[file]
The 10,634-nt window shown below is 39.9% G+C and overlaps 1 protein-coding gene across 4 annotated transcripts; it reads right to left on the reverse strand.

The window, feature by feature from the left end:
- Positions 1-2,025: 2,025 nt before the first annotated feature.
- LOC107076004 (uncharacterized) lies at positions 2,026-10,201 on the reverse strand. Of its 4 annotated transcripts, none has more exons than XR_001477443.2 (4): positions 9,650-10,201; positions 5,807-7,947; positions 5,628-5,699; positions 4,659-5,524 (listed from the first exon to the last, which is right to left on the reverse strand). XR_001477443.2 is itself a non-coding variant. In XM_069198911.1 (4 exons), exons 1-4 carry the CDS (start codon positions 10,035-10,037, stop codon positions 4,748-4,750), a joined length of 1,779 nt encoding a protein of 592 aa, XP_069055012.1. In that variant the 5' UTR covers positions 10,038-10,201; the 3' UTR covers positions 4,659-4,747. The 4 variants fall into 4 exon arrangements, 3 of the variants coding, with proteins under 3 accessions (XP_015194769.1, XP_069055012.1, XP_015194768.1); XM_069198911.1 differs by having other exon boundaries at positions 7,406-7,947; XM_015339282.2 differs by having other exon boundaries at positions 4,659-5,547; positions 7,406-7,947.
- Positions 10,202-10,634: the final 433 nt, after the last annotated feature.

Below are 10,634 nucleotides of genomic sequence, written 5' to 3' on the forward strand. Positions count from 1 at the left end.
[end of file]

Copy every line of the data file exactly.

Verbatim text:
The 10,634-nt window shown below is 39.9% G+C and overlaps 1 protein-coding gene across 4 annotated transcripts; it reads right to left on the reverse strand.

The window, feature by feature from the left end:
- Positions 1-2,025: 2,025 nt before the first annotated feature.
- LOC107076004 (uncharacterized) lies at positions 2,026-10,201 on the reverse strand. Of its 4 annotated transcripts, none has more exons than XR_001477443.2 (4): positions 9,650-10,201; positions 5,807-7,947; positions 5,628-5,699; positions 4,659-5,524 (listed from the first exon to the last, which is right to left on the reverse strand). XR_001477443.2 is itself a non-coding variant. In XM_069198911.1 (4 exons), exons 1-4 carry the CDS (start codon positions 10,035-10,037, stop codon positions 4,748-4,750), a joined length of 1,779 nt encoding a protein of 592 aa, XP_069055012.1. In that variant the 5' UTR covers positions 10,038-10,201; the 3' UTR covers positions 4,659-4,747. The 4 variants fall into 4 exon arrangements, 3 of the variants coding, with proteins under 3 accessions (XP_015194769.1, XP_069055012.1, XP_015194768.1); XM_069198911.1 differs by having other exon boundaries at positions 7,406-7,947; XM_015339282.2 differs by having other exon boundaries at positions 4,659-5,547; positions 7,406-7,947.
- Positions 10,202-10,634: the final 433 nt, after the last annotated feature.

Below are 10,634 nucleotides of genomic sequence, written 5' to 3' on the forward strand. Positions count from 1 at the left end.